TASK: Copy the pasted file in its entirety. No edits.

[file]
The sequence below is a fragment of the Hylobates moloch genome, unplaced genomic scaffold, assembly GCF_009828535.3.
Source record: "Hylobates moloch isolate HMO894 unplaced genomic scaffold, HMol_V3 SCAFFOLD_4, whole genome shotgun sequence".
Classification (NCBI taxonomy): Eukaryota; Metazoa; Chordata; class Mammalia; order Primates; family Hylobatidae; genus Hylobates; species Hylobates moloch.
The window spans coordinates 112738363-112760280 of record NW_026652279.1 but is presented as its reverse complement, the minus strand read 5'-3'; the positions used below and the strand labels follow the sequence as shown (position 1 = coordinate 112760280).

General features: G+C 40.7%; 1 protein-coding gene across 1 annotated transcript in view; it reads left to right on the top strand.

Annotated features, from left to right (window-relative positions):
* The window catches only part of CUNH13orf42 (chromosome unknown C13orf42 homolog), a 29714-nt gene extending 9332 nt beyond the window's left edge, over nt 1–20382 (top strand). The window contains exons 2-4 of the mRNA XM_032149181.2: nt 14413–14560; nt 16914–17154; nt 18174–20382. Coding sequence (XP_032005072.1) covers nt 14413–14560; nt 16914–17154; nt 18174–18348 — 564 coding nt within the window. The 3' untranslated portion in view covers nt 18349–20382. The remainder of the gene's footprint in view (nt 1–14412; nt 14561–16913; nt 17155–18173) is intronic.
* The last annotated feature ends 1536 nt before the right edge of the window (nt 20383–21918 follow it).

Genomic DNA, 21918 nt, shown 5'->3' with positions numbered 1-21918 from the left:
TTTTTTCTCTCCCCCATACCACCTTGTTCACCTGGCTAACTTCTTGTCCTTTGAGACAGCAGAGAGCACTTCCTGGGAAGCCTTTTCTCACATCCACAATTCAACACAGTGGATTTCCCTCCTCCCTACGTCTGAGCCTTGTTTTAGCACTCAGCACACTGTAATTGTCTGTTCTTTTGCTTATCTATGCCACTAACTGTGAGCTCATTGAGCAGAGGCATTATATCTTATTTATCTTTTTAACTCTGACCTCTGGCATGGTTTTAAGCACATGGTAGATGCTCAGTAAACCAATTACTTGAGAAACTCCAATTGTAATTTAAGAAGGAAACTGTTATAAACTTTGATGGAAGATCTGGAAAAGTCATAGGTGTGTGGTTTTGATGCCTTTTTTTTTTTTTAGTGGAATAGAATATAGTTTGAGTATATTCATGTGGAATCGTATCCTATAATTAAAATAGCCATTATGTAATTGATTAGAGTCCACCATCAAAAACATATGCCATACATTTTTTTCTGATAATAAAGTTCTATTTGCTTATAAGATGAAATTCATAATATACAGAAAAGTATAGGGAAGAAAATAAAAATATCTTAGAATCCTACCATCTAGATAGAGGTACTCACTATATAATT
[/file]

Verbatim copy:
The sequence below is a fragment of the Hylobates moloch genome, unplaced genomic scaffold, assembly GCF_009828535.3.
Source record: "Hylobates moloch isolate HMO894 unplaced genomic scaffold, HMol_V3 SCAFFOLD_4, whole genome shotgun sequence".
Classification (NCBI taxonomy): Eukaryota; Metazoa; Chordata; class Mammalia; order Primates; family Hylobatidae; genus Hylobates; species Hylobates moloch.
The window spans coordinates 112738363-112760280 of record NW_026652279.1 but is presented as its reverse complement, the minus strand read 5'-3'; the positions used below and the strand labels follow the sequence as shown (position 1 = coordinate 112760280).

General features: G+C 40.7%; 1 protein-coding gene across 1 annotated transcript in view; it reads left to right on the top strand.

Annotated features, from left to right (window-relative positions):
* The window catches only part of CUNH13orf42 (chromosome unknown C13orf42 homolog), a 29714-nt gene extending 9332 nt beyond the window's left edge, over nt 1–20382 (top strand). The window contains exons 2-4 of the mRNA XM_032149181.2: nt 14413–14560; nt 16914–17154; nt 18174–20382. Coding sequence (XP_032005072.1) covers nt 14413–14560; nt 16914–17154; nt 18174–18348 — 564 coding nt within the window. The 3' untranslated portion in view covers nt 18349–20382. The remainder of the gene's footprint in view (nt 1–14412; nt 14561–16913; nt 17155–18173) is intronic.
* The last annotated feature ends 1536 nt before the right edge of the window (nt 20383–21918 follow it).

Genomic DNA, 21918 nt, shown 5'->3' with positions numbered 1-21918 from the left:
TTTTTTCTCTCCCCCATACCACCTTGTTCACCTGGCTAACTTCTTGTCCTTTGAGACAGCAGAGAGCACTTCCTGGGAAGCCTTTTCTCACATCCACAATTCAACACAGTGGATTTCCCTCCTCCCTACGTCTGAGCCTTGTTTTAGCACTCAGCACACTGTAATTGTCTGTTCTTTTGCTTATCTATGCCACTAACTGTGAGCTCATTGAGCAGAGGCATTATATCTTATTTATCTTTTTAACTCTGACCTCTGGCATGGTTTTAAGCACATGGTAGATGCTCAGTAAACCAATTACTTGAGAAACTCCAATTGTAATTTAAGAAGGAAACTGTTATAAACTTTGATGGAAGATCTGGAAAAGTCATAGGTGTGTGGTTTTGATGCCTTTTTTTTTTTTTAGTGGAATAGAATATAGTTTGAGTATATTCATGTGGAATCGTATCCTATAATTAAAATAGCCATTATGTAATTGATTAGAGTCCACCATCAAAAACATATGCCATACATTTTTTTCTGATAATAAAGTTCTATTTGCTTATAAGATGAAATTCATAATATACAGAAAAGTATAGGGAAGAAAATAAAAATATCTTAGAATCCTACCATCTAGATAGAGGTACTCACTATATAATT